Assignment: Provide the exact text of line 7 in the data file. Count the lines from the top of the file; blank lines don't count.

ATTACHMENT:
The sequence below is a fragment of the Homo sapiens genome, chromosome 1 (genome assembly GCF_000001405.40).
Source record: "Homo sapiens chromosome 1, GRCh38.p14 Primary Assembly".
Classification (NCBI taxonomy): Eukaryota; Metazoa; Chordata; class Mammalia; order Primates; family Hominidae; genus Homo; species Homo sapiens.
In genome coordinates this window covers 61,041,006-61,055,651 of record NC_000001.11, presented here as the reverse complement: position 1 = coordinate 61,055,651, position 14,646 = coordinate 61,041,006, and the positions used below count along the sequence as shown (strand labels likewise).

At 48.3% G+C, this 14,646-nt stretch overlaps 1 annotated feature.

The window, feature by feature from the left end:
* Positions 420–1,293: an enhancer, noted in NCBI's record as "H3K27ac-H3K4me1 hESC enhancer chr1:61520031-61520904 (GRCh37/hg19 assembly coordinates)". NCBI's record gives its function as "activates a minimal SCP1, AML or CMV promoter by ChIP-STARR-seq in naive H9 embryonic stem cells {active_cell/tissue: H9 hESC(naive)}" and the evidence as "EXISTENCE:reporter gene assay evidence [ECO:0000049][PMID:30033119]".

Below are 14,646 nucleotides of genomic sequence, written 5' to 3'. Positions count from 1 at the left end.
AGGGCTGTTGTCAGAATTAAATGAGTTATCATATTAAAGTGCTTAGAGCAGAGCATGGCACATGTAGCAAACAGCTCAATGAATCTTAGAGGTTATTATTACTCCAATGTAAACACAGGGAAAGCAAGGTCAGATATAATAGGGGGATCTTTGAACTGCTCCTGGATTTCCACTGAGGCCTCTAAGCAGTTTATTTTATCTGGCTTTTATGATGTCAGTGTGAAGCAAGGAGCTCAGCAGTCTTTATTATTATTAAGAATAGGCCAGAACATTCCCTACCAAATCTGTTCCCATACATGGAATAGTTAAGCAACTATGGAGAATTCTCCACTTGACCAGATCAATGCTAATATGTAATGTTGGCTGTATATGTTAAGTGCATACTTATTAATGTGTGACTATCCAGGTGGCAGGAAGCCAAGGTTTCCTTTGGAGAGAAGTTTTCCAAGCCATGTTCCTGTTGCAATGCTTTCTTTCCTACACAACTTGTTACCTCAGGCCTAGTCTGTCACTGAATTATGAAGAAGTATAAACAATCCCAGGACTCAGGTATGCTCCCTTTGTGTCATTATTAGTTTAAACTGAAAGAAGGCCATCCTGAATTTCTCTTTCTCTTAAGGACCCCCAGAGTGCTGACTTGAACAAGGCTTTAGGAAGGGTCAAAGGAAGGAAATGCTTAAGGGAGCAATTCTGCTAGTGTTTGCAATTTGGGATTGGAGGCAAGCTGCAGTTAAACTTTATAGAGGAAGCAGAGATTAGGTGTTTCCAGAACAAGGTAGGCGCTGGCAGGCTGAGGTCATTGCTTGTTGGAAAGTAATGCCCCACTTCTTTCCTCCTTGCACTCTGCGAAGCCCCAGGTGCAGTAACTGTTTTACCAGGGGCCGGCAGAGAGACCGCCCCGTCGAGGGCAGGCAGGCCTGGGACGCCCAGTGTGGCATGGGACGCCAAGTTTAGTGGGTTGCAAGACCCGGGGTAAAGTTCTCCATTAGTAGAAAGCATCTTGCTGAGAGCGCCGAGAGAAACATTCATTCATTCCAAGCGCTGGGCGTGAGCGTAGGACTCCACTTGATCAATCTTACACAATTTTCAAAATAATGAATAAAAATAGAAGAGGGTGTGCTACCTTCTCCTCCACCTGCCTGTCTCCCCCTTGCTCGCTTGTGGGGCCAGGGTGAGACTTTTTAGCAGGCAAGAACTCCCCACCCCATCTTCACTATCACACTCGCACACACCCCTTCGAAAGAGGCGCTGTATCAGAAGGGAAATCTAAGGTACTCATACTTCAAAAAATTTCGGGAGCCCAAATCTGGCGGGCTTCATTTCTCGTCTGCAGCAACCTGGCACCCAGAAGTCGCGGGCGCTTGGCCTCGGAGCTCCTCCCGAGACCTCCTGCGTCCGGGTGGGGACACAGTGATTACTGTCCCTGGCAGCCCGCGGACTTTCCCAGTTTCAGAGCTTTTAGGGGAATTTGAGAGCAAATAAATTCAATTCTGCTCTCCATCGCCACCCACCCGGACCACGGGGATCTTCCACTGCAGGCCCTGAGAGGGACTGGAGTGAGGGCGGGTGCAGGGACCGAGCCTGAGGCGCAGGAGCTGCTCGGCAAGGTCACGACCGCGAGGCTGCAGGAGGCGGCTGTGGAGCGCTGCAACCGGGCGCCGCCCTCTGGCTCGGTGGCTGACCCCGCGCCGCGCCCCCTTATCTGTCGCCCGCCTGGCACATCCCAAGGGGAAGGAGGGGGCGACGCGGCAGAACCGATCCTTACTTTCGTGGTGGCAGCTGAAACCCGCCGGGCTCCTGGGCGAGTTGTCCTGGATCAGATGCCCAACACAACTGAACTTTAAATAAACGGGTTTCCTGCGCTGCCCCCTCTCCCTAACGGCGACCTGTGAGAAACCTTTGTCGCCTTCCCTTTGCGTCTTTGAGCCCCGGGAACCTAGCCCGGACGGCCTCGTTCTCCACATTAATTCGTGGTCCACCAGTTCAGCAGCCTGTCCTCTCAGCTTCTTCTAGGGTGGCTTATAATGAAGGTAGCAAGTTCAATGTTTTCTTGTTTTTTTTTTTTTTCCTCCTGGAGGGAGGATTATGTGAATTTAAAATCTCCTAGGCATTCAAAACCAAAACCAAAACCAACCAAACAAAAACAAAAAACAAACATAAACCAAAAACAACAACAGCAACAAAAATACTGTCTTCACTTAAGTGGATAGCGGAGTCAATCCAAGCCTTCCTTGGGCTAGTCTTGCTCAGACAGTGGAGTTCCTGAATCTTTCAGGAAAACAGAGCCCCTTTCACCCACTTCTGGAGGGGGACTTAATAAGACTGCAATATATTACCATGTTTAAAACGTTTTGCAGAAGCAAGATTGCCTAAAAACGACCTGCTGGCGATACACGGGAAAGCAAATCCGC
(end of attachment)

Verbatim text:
* Positions 420–1,293: an enhancer, noted in NCBI's record as "H3K27ac-H3K4me1 hESC enhancer chr1:61520031-61520904 (GRCh37/hg19 assembly coordinates)". NCBI's record gives its function as "activates a minimal SCP1, AML or CMV promoter by ChIP-STARR-seq in naive H9 embryonic stem cells {active_cell/tissue: H9 hESC(naive)}" and the evidence as "EXISTENCE:reporter gene assay evidence [ECO:0000049][PMID:30033119]".